Buzzwords Considered Harmful

Published in theory on Aug 24, 2020

As the ugly blob of this year floomphs along it occurs to me more often every day.

Buzzwords, soundbytes, catch phrases, dog whistles, memes, whatever sub-classification you care to name; These shorthand symbols for an abstraction of an idea are trending toward harmful and away from useful.

"X Considered Harmful" has to be among the most over-used tech tropes, but I will not apologize. It fits our specific case. The admittedly dumb title of this article occured to me several weeks back and I assumed there were thousands of blogs out there with a pithy thinkpiece by this title, or at the very least the phrase would have appeared by now in, minimally, a few dozen writings on related topics. Imagine my surprise.

There was only one Google Search result for 'Buzzwords considered harmful'

I had stumbled upon a rare single-result search string. A single result from 2006, attributed to Jeremy Keith. I will now proceed in ruining that small delight for future searchers.

The usefulness of buzzwords does not escape me, but I believe ethical critiques of their abuse are far too rare. I intend to address how buzzwords trend toward harm, some different types of harm they create, and how we might mitigate harmful effects through a deeper shared understanding of their limitations. This article is restricted to the world of misleading programming and technology terms, but if my thoughts are any good they should apply to communication in a more general sense.

I'm a fan of Jeremy Keith, having read his famous AJAX book, whatever it's properly called, and HTML5 for Web Designers back in 2012. The content of the URL was not written by Mr. Keith, it is a nameless writer's notes on a presentation, possibly titled Exploring AJAX. The content is not a great read, it presents as entirely unedited. Nonetheless, I had already discovered my first clarification.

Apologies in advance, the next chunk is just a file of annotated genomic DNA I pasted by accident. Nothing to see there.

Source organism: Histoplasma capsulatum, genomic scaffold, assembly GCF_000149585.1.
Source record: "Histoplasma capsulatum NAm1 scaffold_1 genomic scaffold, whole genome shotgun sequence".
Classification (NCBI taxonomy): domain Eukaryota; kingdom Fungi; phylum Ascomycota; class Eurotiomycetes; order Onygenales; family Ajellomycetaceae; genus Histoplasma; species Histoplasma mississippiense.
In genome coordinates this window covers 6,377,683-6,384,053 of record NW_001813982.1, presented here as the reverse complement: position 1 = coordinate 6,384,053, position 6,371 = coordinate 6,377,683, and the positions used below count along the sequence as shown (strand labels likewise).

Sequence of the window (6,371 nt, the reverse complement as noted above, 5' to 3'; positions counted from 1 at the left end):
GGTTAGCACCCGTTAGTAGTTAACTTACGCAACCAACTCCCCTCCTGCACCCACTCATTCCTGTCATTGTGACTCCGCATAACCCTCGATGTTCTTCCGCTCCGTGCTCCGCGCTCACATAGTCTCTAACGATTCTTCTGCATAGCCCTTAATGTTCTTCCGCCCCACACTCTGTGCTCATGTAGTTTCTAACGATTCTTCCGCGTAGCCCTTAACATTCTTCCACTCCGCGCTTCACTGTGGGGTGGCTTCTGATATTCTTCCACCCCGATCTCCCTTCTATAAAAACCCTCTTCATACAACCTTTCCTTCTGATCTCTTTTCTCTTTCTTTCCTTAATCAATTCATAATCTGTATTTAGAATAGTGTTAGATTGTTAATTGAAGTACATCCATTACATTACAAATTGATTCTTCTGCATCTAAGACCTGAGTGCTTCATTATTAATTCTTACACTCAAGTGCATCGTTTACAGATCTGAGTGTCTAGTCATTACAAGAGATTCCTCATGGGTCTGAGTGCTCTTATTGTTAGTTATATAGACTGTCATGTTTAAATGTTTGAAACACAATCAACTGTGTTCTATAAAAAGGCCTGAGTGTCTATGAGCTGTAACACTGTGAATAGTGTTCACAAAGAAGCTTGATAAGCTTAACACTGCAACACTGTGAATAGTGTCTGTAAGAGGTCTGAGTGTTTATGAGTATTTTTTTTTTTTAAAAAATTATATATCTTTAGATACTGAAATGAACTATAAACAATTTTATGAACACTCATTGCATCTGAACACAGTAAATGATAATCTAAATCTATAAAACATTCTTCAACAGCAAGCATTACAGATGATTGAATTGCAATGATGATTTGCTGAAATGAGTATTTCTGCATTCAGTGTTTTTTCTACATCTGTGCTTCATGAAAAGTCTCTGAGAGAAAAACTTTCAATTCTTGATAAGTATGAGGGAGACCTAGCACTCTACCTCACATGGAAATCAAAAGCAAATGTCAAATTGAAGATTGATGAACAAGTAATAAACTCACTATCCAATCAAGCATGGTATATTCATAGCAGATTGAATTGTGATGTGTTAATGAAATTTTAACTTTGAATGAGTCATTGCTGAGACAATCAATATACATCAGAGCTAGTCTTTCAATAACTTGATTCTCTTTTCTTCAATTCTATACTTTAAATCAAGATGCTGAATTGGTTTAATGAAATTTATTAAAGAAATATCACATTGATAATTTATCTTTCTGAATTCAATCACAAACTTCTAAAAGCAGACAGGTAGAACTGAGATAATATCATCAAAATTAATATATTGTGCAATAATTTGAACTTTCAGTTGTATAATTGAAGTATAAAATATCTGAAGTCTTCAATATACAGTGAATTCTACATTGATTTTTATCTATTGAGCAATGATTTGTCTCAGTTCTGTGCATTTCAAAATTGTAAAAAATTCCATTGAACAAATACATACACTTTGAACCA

Crappy buzzwords considered harmful
— Anonymous

Not all buzzwords are bad. Bad buzzwords are bad. I assert most extant buzzwords in tech are indeed, bad.

What the hell is a buzzword, anyway?

Let's start with some examples of bad buzzwords

  • The Cloud
  • Agile
  • Micro-Services
  • SaaS
  • Serverless
  • NoSQL

and the one that irks me most

  • Full Stack Developer

A scowling owl. A scowl.

The sin of all these terms is that of incompleteness. They require additional explanation to be usefully meaningful. Abstract thinking is a powerful tool provided to us by the human mind, but we often make incorrect abstractions in favor of our devotion to convenience. This is the root of the problem with buzzwords. Buzzwords are symbols that represent an abstraction made within a certain context containing a fixed point in time. The time and context will inevitably change while the avatar of the underlying ideas, the buzzword, is static. The ideas sometimes flip onto their backs while the buzzword remains deathly still. This is renders our terminology unhelpful, it is almost as if buzzwords and the contexts to which they are meant to apply exist at different time scales.

"Pace Layers," can't unsee.

I did some more searching; This time for new content from Jeremy Keith. I was lucky to find his presentation called The Layers of the Web on YT. In the video Jeremy discusses Stewart Brand's concept of Pace Layers. Mapping of The Web as a Platform (TWaaP?) onto the Pace Layers model was immediately clear to me, before Mr. Keith started showing how he himself had done so. We even agreed on the details. With only my initial impression at hand, I instantly mapped the whole web stack onto Pace Layers, from TCP/IP to the Javascript framework of the week. I also learned something about my own approach to web application design in that moment. The decisions I have made over the years as to the preferable way to build web stuff happened to line up nicely with TWaaP Pace Layers. Pace Layers can be considered a tool for time-based problem decomposition and visualization. I will use the Pace Layers model, since I'm now fairly obsessed with it, as one way to describe how buzzwords encourage imprecise thinking and can ultimately lead to harm, not only in the virtual realm of algorithms and data structures, but in the world of chickens and bunnies.

The bunny is made of meat. Tiny, very cute meat.

So...yeah, just assume I did all that.

Preliminary Conclusion

We are not communicating well. Some ideas are big enough that they cannot be crammed into a couple of syllables. Some ideas take a lot of damn words to explain, sometimes centuries worth of words. The means and demeanors with which we presently communicate need to be fortified with more precise meaning, not to be further diluted by vague shorthand.

This article is a work in progress, don't be mean.